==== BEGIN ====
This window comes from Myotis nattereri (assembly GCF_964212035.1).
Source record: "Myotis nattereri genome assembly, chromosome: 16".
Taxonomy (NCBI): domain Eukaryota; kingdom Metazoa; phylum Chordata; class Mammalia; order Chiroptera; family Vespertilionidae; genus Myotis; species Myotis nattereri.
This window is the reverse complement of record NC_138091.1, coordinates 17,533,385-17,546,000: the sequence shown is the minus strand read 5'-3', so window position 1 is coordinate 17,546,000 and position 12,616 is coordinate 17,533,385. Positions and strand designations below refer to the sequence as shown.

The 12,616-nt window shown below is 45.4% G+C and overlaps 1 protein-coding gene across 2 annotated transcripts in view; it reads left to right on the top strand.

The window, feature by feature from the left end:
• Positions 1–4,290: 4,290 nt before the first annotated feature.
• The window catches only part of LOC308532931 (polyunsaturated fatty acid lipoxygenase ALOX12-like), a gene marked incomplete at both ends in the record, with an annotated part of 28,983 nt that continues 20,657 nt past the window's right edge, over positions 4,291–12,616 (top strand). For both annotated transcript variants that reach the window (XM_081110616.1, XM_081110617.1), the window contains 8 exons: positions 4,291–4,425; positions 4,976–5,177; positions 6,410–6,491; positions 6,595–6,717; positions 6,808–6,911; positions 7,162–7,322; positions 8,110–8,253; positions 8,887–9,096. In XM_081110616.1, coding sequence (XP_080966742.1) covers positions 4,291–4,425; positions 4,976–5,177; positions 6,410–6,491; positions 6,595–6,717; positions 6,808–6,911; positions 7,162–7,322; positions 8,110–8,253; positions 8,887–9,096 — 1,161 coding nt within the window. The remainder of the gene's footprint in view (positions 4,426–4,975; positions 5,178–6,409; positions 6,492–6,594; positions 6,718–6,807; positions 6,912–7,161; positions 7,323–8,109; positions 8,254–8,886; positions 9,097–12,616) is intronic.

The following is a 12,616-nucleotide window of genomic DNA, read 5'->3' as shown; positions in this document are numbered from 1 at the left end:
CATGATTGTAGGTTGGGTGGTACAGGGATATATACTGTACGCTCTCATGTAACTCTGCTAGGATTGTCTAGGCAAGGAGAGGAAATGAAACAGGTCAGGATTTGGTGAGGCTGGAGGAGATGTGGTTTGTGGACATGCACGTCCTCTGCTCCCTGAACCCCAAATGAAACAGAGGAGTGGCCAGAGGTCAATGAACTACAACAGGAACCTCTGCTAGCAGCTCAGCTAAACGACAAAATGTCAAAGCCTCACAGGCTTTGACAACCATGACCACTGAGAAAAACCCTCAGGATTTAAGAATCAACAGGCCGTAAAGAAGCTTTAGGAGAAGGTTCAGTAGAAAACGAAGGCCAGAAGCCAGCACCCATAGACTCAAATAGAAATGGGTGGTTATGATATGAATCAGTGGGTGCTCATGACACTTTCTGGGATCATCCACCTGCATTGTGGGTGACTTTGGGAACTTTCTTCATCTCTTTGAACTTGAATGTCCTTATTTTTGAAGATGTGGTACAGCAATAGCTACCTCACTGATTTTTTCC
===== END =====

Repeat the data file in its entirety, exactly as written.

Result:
This window comes from Myotis nattereri (assembly GCF_964212035.1).
Source record: "Myotis nattereri genome assembly, chromosome: 16".
Taxonomy (NCBI): domain Eukaryota; kingdom Metazoa; phylum Chordata; class Mammalia; order Chiroptera; family Vespertilionidae; genus Myotis; species Myotis nattereri.
This window is the reverse complement of record NC_138091.1, coordinates 17,533,385-17,546,000: the sequence shown is the minus strand read 5'-3', so window position 1 is coordinate 17,546,000 and position 12,616 is coordinate 17,533,385. Positions and strand designations below refer to the sequence as shown.

The 12,616-nt window shown below is 45.4% G+C and overlaps 1 protein-coding gene across 2 annotated transcripts in view; it reads left to right on the top strand.

The window, feature by feature from the left end:
• Positions 1–4,290: 4,290 nt before the first annotated feature.
• The window catches only part of LOC308532931 (polyunsaturated fatty acid lipoxygenase ALOX12-like), a gene marked incomplete at both ends in the record, with an annotated part of 28,983 nt that continues 20,657 nt past the window's right edge, over positions 4,291–12,616 (top strand). For both annotated transcript variants that reach the window (XM_081110616.1, XM_081110617.1), the window contains 8 exons: positions 4,291–4,425; positions 4,976–5,177; positions 6,410–6,491; positions 6,595–6,717; positions 6,808–6,911; positions 7,162–7,322; positions 8,110–8,253; positions 8,887–9,096. In XM_081110616.1, coding sequence (XP_080966742.1) covers positions 4,291–4,425; positions 4,976–5,177; positions 6,410–6,491; positions 6,595–6,717; positions 6,808–6,911; positions 7,162–7,322; positions 8,110–8,253; positions 8,887–9,096 — 1,161 coding nt within the window. The remainder of the gene's footprint in view (positions 4,426–4,975; positions 5,178–6,409; positions 6,492–6,594; positions 6,718–6,807; positions 6,912–7,161; positions 7,323–8,109; positions 8,254–8,886; positions 9,097–12,616) is intronic.

The following is a 12,616-nucleotide window of genomic DNA, read 5'->3' as shown; positions in this document are numbered from 1 at the left end:
CATGATTGTAGGTTGGGTGGTACAGGGATATATACTGTACGCTCTCATGTAACTCTGCTAGGATTGTCTAGGCAAGGAGAGGAAATGAAACAGGTCAGGATTTGGTGAGGCTGGAGGAGATGTGGTTTGTGGACATGCACGTCCTCTGCTCCCTGAACCCCAAATGAAACAGAGGAGTGGCCAGAGGTCAATGAACTACAACAGGAACCTCTGCTAGCAGCTCAGCTAAACGACAAAATGTCAAAGCCTCACAGGCTTTGACAACCATGACCACTGAGAAAAACCCTCAGGATTTAAGAATCAACAGGCCGTAAAGAAGCTTTAGGAGAAGGTTCAGTAGAAAACGAAGGCCAGAAGCCAGCACCCATAGACTCAAATAGAAATGGGTGGTTATGATATGAATCAGTGGGTGCTCATGACACTTTCTGGGATCATCCACCTGCATTGTGGGTGACTTTGGGAACTTTCTTCATCTCTTTGAACTTGAATGTCCTTATTTTTGAAGATGTGGTACAGCAATAGCTACCTCACTGATTTTTTCC